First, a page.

RECENT BLOG POST
04 Aug 2021
10 Aug 2021
10 Aug 2021
By Dr. Aastha Chandra
29 May 2023
GENETIC DENTAL DISORDERS
Genetic/ mouth dental abnormalities (anomalies) are problems, dysfunctions and diseases of oral tissues and dentition caused by defective genes. Many genetic dental/ oral abnormalities indicate more complex disorders and are linked to inherited traits and defects, or result from spontaneous genetic mutations. The following are some of the dental disorders that are genetic:
1. MISSING TEETH/ ANODONTIA:
Anodontia is a congenital defect causing missing teeth. Children born with this defect usually get their baby teeth but have one or more missing primary teeth. This disorder can cause spacing errors due to third molars, upper lateral incisors and lower second premolars that fail to develop.
Known as bad bite, this disorder causes crowding due to the incorrect number of teeth and misalignment of the jaw. Surgical and nonsurgical interventions can restore function and reduce pain.
3. GUM DISEASE:
Gum disease refers to bacterial infection and inflammation causing damage to soft and hard tissues supporting the teeth. In its early stages (gingivitis), gums become red, swollen and bleed easily, but the disease is reversible. In advanced stages of periodontal disease (periodontitis), gums and bone
supporting the teeth become seriously damaged, resulting in loose teeth that may fall out or need removal by a dentist. Although primarily an infectious disease caused by poor oral hygiene, gum disease is influenced by heredity. An association between gum disease and several systemic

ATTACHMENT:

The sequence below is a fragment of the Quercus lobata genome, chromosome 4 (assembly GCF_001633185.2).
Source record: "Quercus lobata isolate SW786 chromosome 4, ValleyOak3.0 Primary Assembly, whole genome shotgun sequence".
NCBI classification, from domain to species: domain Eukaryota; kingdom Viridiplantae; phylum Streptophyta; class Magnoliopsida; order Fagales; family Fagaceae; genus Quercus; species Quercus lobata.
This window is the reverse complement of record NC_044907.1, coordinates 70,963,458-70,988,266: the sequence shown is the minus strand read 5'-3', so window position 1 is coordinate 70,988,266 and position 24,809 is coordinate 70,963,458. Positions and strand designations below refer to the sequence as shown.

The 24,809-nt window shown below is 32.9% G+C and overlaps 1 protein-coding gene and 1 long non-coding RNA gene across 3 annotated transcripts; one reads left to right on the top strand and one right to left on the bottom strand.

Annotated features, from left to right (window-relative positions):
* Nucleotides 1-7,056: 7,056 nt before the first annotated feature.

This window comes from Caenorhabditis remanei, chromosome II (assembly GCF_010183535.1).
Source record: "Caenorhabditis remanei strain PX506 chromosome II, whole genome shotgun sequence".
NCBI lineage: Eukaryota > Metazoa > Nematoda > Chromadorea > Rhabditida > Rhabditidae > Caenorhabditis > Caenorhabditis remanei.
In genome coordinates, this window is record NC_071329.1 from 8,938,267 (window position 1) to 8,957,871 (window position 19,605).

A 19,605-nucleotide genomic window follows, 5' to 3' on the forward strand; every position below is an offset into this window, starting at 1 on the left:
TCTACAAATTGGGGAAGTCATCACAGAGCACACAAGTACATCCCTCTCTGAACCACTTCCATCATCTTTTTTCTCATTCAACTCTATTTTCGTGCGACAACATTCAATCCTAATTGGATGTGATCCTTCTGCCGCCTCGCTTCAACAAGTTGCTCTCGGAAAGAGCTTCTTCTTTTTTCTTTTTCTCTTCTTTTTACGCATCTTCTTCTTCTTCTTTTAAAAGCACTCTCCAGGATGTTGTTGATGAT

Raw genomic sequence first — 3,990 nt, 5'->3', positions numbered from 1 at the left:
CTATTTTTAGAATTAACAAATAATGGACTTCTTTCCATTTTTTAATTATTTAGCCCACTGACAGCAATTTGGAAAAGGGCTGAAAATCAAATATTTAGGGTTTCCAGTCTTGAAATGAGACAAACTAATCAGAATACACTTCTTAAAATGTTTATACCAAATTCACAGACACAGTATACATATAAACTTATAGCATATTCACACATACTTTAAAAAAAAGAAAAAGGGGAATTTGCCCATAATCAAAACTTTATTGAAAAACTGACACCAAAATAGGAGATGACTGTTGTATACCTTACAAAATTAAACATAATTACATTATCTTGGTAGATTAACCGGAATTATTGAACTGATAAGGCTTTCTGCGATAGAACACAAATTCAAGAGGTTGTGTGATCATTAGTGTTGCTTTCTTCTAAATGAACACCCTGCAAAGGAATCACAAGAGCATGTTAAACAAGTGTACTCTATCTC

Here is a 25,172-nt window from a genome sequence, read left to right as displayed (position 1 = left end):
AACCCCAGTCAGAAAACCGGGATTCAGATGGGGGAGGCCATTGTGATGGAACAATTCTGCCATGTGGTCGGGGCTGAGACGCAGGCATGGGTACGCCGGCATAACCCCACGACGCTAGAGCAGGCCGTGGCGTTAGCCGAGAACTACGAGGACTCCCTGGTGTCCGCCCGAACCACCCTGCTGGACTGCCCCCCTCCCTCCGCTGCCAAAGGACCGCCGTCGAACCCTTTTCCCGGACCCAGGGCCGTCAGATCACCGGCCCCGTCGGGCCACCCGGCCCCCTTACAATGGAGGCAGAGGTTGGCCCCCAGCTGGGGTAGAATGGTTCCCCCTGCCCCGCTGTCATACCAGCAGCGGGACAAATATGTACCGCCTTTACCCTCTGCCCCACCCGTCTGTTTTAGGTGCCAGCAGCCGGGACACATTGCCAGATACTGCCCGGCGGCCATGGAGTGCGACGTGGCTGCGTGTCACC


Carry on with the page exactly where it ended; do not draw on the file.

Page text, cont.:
conditions such as heart disease, stroke, diabetes and preterm babies has also been suggested.
4. SUPERNUMERARY TEETH/ EXTRA TEETH:
Some people have extra permanent teeth that may not emerge. Those that do emerge can appear anywhere in your mouth. They often have a cone-shaped crown with a short root.
5. DEFECTIVE TOOTH ENAMEL/ AMELOGENESIS IMPERFECTA:
Amelogenesis imperfecta involves defective tooth enamel, which is the hard substance protecting the tooth crown. This leaves teeth sensitive to temperature and prone to wear.
6. CANKER SORES:
Canker sores are white or gray ulcers with a red border inside your mouth. They are caused by immune system deficiencies and bacterial infections. Hereditary predisposition may also play a role in the frequency and probability of getting them.
7. CLEFT LIP AND CLEFT PALATE:
The most common craniofacial deformity is clefting of the lip and palate. Clefting, the incomplete fusion of the lip and/or palate, can appear alone or as part of a hereditary syndrome. Family history of clefting increases the chances of inheriting the disorder.
7. GINGIVAL FIBROMATOSIS:
A hereditary condition causing an overgrowth of the gum tissue, gingival fibromatosis is characterized by enlarged gum tissue and is associated with an overproduction of collagen.
8. ORAL CANCER:
Often starting as a tiny, inconsequential white or red spot or sore anywhere in the mouth, most oral cancers often occur in people who use tobacco and alcohol and are most likely to strike after age 40.
However, genetic factors also play a role. These include hereditary predisposition, oncogenes (genes that change growth patterns) and mutations in tumor suppressor genes. Someone with a hereditary
predisposition for cancer has a greater chance of developing cancer due to inherited genes, which make body cells more sensitive to cancer-contributing factors such as tobacco, alcohol and sunlight.
If you suspect that your dental/oral problems are caused by a genetic abnormality, visit your dentist as soon as possible to discuss your symptoms and undergo an examination. Your dentist will likely review your complete medical history and perform a thorough oral examination in order to help
identify the cause of your dental/mouth problems and provide appropriate treatment and referral.